February 26, 2014

Year of Mistaken Discoveries - Eileen Cook

Year of Mistaken Discoveries book cover Eileen Cook
Year of Mistaken Discoveries by Eileen Cook
Publisher: Simon Pulse
Publication Date: February 25, 2014
Source/Format: Edelweiss || e-galley
[I received this book for review from the publisher. This in no way affects the thoughts expressed in my review.]

As first graders, Avery and Nora bonded over a special trait they shared: they were both adopted.

Years later, Avery is smart, popular, and on the cheerleading squad, while Nora spends her time on the fringes of school society, wearing black, reading esoteric poetry, and listening to obscure music. They never interact...until the night Nora approaches Avery at a party, saying it's urgent. She tells Avery that she thought she found her birth mom, but it turned out to be a cruel lie. Avery feels for Nora, but returns to her friends at the party.

Then Avery learns that Nora overdosed on pills. Left to cope with Nora's loss and questioning her own actions, Avery decides to honor her friend by launching a search for her own birth mother. Aided by Brody, a friend of Nora's who is also looking for a way to respect Nora's legacy, Avery embarks on an emotional quest. But what she's really seeking might go far deeper than just genetics. (from Goodreads)

There is not much about Year of Mistaken Discoveries that was memorable. The novel was an average young adult contemporary for the most part, rife with the character’s struggles to come to terms with her own life. It was written in a very readable manner, which I appreciated and lent to the speed with which I finished.

What I Liked

The concept snagged my interest. Reading the summary, a few things stood out to me: friendship, adoption and a possible romance. There was incredible potential there! I’m always on the lookout for excellent friendships in YA, and Nora and Avery’s friendship sounded like it would fit that bill perfectly.

I really like the name Avery. Yes, I know this is such a small thing. But when choosing books I want to read, I’m always likelier to consider the book if I like the main character’s name (especially if the MC has the same name as me, or some variant). I wanted to read a book about an “Avery”, so that definitely tipped my decision to read this.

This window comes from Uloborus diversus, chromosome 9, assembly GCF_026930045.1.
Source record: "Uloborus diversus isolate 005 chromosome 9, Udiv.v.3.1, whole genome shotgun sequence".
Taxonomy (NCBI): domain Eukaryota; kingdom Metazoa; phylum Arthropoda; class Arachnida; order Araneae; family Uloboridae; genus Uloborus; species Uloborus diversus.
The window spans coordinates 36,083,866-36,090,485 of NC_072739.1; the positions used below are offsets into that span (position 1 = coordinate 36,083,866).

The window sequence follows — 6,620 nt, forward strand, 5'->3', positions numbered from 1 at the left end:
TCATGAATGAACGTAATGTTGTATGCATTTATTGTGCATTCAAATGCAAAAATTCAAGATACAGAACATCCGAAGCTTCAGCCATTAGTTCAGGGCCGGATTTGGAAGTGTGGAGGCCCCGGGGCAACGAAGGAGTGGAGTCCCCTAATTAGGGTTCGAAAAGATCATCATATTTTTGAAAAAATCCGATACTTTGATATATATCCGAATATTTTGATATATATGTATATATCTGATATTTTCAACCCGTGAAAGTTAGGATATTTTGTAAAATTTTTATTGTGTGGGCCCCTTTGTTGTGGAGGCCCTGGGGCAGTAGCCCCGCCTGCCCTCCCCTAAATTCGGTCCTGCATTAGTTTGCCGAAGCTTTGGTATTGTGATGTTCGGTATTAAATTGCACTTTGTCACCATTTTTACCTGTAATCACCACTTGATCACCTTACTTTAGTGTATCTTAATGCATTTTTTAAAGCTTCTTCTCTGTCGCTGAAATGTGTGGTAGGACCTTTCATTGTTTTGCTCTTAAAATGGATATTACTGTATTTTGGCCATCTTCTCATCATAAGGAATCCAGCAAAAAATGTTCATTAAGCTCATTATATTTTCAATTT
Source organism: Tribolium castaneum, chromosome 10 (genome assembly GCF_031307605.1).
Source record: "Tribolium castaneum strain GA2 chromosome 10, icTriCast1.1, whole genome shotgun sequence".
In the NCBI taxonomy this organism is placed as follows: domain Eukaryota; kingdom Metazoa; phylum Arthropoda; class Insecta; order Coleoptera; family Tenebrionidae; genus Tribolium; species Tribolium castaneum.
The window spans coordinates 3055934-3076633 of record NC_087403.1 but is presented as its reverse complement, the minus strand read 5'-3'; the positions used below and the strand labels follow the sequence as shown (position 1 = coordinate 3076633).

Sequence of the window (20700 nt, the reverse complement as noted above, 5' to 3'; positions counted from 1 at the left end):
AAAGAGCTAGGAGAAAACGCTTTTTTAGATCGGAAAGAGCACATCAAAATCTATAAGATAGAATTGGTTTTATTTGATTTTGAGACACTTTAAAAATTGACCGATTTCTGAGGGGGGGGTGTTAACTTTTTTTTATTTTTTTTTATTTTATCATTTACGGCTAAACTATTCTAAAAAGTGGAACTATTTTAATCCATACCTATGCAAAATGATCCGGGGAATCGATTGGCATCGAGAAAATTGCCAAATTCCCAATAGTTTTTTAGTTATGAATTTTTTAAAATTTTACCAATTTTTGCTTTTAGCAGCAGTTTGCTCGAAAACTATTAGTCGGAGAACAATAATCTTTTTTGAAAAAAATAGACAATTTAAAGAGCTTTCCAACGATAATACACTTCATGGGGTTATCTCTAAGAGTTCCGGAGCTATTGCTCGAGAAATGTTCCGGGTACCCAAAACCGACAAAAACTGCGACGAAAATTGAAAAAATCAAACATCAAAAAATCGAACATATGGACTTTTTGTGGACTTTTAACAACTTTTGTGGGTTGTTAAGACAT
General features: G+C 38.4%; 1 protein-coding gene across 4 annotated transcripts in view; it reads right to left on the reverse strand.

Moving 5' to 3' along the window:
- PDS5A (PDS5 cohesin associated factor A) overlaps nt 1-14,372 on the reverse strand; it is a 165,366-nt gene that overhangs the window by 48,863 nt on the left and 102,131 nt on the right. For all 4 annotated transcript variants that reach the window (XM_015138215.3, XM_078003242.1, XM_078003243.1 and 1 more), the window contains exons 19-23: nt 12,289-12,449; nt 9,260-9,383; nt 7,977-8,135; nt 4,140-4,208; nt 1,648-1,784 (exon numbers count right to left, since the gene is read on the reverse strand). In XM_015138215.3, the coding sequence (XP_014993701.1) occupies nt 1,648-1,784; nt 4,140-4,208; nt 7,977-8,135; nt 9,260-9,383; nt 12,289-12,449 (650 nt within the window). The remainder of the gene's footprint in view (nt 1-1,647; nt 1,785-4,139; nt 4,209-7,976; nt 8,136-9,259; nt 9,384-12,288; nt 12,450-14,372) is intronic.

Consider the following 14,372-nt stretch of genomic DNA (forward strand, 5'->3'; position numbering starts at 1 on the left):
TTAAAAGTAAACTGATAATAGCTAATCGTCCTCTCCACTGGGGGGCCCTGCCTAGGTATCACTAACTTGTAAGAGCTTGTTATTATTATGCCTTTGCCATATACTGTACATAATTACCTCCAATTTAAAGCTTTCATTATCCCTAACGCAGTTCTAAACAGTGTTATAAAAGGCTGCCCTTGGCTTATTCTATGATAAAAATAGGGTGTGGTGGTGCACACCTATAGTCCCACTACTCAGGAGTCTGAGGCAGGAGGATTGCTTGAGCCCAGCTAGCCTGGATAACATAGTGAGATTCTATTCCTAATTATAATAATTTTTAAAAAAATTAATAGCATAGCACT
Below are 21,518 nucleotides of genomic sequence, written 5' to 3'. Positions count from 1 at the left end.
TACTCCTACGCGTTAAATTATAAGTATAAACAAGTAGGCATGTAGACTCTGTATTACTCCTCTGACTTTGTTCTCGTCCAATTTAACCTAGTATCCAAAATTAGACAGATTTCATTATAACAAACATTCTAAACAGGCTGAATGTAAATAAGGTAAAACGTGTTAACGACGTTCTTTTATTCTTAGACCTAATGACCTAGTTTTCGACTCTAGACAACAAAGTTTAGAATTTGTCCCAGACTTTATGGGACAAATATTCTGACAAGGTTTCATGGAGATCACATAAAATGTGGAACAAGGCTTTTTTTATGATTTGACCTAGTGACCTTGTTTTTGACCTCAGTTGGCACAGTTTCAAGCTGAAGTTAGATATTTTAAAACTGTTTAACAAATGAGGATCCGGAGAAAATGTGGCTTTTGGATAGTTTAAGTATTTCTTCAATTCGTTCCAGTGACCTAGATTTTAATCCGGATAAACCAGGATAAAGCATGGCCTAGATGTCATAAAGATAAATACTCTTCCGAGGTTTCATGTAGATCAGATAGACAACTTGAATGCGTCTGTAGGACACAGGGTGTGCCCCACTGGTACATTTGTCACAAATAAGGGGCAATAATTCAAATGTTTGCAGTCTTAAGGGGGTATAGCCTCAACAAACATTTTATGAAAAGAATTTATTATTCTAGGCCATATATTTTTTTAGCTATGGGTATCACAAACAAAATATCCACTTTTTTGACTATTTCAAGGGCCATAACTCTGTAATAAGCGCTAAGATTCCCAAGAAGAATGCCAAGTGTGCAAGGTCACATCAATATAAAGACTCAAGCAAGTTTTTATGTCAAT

What I Didn’t Like

There was a lack of feels, as well as a lack of drama. I generally prefer that my contemporary reads bring on a case of the “feels”. I want to feel what these characters are feeling, because that always serves to me as a marker of whether I really liked a book or not. The problem here was that everything (plot-wise) fell into place a little too neatly. I was expecting more drama, more emotional moments, but didn’t get them.

I wasn’t able to connect to the characters. Honestly, this is probably what led to my previous blanket statement. I just could not feel a connection with anyone, even in the most minor of ways. Avery, especially, frustrated me. I wanted to like her, to feel for her, but the most that occurred was that I understood her. That’s generally okay, but I just wanted more.

While there was definitely the possibility of something amazing from Year of Mistaken Discoveries, it just fell short of what I had hoped. There’s no doubt that there might be readers who will like this book much more than I did, but for me, it just didn’t work.


  1. It's so hard when a book is a bit disappointing. And I always want to be able to connect to the characters, and it doesn't sound like Avery really grabbed you.

    Oh, also, MC's names always influence me on whether or not I want to read a book too. I'm still waiting for a book where the main character's name is Quinn. I have read a few books where the best friend's name is Quinn, which I like.

  2. This is so sad! Though now I want to read this one even more just so I can compare with you. It is terribly difficult to enjoy a book if you can't connect at all. I can see why that would make this book unmemorable for you. I hope I feel differently!

  3. It's a bummer that this one didn't work for you, Alexa! I love your honesty here and I appreciate it. I noticed, though, that the cover (which I really like) doesn't really match the description.

  4. I don't think I'll read this one because of your review. It's such a shame that the characters are hard to connect to but your review is lovely!

  5. Oh sad! I read the blurb on this and got so excited to read your review because this sounded like a "you" book. I'm like you... I like my contemporary to give me some feels, rather than just a mediocre unmemorable reading experience.

  6. It's always a let down when such a good idea doesn't translate the emotion to the page....

    Kate @ Ex Libris

  7. Such a bummer about this one. I saw the book in the bookstore the other day, and realized I had barely seen any reviews for it. I still haven't read an Eileen Cook but I do have one at home. I should get to it... it's always staring at me in my hallway.

  8. This is one that's on my TBR list, but also not one I'm dying to run out and read ASAP. Yours is the first review I've read for it and based on my thoughts about the book before and your review I doubt I'll be picking it up soon.


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